One element that the FES does not address is the provincial and territorial demand for increases in the Canada Health Transfer, which is the main agenda item for the upcoming First Ministers Meeting in early December. Nor does it address municipal demands for emergency support or provide details on infrastructure spending deals. But the FES does repeatedly note that the federal government has provided more than 8 out of every 10 dollars spent in Canada to fight COVID-19 and support Canadians, and pledges to continue to be there for provinces and municipalities for one-time investments in health care, PPE, business stabilization, and the economic restart.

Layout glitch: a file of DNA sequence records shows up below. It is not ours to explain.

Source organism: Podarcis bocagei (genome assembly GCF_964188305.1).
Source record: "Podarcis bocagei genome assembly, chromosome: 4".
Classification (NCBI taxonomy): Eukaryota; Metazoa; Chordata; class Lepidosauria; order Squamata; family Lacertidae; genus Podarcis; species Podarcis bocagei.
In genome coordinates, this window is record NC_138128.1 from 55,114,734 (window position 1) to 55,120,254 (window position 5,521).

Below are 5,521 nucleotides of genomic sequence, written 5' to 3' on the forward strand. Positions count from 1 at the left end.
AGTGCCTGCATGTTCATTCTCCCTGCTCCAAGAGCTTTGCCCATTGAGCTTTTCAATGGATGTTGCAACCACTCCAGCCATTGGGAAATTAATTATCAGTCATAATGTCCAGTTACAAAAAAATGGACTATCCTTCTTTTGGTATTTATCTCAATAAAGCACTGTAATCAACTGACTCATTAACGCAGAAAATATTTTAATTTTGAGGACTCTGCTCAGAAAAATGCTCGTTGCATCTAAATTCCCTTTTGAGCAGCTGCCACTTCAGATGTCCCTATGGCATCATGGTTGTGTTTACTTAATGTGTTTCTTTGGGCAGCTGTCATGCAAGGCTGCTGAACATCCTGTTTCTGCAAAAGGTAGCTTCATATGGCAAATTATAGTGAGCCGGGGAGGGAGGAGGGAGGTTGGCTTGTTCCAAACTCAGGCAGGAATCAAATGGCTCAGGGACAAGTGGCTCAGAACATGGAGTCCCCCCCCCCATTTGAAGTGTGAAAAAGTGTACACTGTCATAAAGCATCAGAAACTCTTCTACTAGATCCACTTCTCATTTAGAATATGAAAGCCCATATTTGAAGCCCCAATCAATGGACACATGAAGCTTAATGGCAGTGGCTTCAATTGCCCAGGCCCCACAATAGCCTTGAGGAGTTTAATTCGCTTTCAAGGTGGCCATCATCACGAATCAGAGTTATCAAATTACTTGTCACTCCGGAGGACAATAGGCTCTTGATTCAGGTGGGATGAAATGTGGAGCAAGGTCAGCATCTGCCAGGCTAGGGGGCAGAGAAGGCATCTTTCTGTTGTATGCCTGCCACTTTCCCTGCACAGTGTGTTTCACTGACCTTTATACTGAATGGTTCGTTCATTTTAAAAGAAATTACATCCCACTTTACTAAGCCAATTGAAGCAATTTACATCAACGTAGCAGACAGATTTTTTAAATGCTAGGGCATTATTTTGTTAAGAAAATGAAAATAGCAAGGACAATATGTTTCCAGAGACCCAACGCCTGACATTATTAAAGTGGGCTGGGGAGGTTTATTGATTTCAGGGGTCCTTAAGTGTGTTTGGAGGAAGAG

Of course, this remains a minority Parliament, and the Liberals will need to seek support to pass the implementation legislation and sustain confidence in the government. The government does not expect a battle over the legislation and will try to avoid brinksmanship. Notably, an increase in the Canada Child Benefit for January is contingent on securing passage before Christmas, but if the legislation is delayed it can be implemented for February or March. Expect to see the Liberals attempt to avoid confrontation or controversy on this vote.
Fiscal State of the Nation